Energy, Governance and Security in Thailand and Myanmar (Burma): A Critical Approach to Environmental Politics in the South.

AuthorThuzar, Moe

Energy, Governance and Security in Thailand and Myanmar (Burma): A Critical Approach to Environmental Politics in the South, by Adam Simpson. 2nd ed. Copenhagen: NIAS Press, 2017. Pp. 336.

Since its publication in 2014 and subsequent revision and update in 2017, the interdisciplinary relevance of Adam Simpson's work is demonstrated by the multiple perspectives through which his research findings have been reviewed and commented upon. Though primarily an exercise researching the two-way flow of information and interactions that inform decisions in environment and energy projects, the value of Simpson's work lies in highlighting the complex relationships between voice and accountability issues surrounding investments in extractive industries in Thailand and Myanmar. In doing so, the author also highlights the agency of activists in environmental governance. The phrase "activist environmental governance" will be associated with Simpson in future analyses of democracy and development in the South.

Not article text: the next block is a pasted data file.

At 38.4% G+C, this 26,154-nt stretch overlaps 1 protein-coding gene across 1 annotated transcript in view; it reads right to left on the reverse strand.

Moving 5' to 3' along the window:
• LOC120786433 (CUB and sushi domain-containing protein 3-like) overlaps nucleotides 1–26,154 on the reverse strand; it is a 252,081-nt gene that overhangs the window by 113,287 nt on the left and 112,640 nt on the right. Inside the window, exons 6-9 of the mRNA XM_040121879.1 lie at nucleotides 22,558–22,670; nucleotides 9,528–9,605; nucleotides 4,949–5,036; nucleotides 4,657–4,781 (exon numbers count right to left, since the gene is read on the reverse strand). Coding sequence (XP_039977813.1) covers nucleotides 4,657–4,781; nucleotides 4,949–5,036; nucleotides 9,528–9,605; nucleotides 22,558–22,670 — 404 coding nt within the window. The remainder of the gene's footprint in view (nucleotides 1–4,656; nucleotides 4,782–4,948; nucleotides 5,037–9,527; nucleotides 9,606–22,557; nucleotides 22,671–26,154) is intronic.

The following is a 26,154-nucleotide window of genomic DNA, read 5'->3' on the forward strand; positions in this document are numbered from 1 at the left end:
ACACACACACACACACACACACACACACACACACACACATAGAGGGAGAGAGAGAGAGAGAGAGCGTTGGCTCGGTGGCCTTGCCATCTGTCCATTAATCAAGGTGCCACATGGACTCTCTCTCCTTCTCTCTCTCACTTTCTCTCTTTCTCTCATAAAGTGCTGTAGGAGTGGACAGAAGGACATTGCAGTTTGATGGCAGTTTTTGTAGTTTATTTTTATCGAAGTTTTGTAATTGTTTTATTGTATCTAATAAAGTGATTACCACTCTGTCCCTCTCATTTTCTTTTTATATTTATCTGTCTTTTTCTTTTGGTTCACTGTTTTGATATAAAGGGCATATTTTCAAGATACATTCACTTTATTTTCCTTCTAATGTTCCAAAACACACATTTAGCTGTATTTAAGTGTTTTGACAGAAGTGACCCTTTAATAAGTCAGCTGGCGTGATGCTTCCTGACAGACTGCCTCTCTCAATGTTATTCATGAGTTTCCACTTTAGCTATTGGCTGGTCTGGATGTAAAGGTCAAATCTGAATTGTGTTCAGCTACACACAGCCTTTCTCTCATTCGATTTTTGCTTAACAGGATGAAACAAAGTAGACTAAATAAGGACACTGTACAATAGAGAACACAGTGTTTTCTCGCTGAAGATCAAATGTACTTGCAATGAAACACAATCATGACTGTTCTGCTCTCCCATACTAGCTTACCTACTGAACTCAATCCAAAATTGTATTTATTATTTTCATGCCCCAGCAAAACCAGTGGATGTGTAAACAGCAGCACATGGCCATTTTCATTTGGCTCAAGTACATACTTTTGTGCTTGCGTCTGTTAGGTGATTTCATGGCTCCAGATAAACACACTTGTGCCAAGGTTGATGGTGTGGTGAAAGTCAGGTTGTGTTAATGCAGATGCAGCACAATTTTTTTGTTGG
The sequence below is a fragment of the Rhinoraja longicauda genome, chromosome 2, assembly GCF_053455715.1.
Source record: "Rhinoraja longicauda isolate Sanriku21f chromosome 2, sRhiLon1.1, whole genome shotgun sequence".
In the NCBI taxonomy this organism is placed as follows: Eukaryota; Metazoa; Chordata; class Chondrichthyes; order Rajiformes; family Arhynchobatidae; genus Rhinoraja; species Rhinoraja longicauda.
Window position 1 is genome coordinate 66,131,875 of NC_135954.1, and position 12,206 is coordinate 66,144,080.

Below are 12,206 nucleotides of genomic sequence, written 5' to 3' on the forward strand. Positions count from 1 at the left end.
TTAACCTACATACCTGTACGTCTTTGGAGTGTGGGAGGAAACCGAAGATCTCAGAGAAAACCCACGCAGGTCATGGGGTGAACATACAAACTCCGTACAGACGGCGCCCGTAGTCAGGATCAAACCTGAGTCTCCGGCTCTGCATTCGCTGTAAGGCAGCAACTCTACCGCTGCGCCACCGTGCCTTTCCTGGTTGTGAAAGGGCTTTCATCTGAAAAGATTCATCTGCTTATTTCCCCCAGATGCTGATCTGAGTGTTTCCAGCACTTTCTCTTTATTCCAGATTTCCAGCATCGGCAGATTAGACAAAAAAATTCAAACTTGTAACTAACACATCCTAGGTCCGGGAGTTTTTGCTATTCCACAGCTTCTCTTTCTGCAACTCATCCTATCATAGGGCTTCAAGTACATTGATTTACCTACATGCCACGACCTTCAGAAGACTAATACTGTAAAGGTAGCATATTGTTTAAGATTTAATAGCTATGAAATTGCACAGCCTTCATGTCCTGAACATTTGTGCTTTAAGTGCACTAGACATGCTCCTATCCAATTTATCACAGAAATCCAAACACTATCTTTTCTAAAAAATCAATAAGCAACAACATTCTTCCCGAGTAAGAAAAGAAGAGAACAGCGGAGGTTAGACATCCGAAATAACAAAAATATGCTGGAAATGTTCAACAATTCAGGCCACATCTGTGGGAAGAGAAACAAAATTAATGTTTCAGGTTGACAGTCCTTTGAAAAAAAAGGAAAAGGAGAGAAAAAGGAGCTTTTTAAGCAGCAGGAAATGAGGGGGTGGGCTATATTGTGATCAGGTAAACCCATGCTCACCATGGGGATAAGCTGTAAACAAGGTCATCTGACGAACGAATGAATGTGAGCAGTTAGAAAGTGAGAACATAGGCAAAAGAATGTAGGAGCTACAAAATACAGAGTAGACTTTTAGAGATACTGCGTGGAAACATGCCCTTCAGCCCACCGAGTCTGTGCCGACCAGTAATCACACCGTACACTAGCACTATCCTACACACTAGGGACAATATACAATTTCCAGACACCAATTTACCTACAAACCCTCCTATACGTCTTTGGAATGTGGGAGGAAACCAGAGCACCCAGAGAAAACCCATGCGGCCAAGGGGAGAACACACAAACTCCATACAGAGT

Simpson's choice of Thailand and Myanmar is apt. The two countries had an almost looking-glass situation regarding the space available to local activist movements for "political dissent and debate" (p. 2), with more dynamic domestic environment movement in Thailand providing the main voice for accountability of the country's transnational energy project, especially in neighbouring Myanmar. Myanmar activists, whose voice was suppressed under a military regime until 2011, relied mainly on transnational modes of environmental governance, with participation and input from exiled activists providing the local contextual knowledge for such movements. This was not always a straightforward path. Thailand's competitive authoritarian tendencies under the Thaksin regime (pp. 65-73) saw the environment as political (p. 72), and nationalist rhetoric against foreign interventions provided a cover for cracking down on activists opposing major development projects. Thus, state sensitivity to activism has prevented substantial advocacy to mitigate the social and environmental effects of infrastructure projects, especially in the energy sector. A strong symbiosis exists between business interests and political elites (p. 91), converging interests among the governments of the day, too.

These are some of Simpson's key messages. Another is on the geopolitical connotations of outsourcing energy extraction (and the attendant social and environmental consequences) to states...

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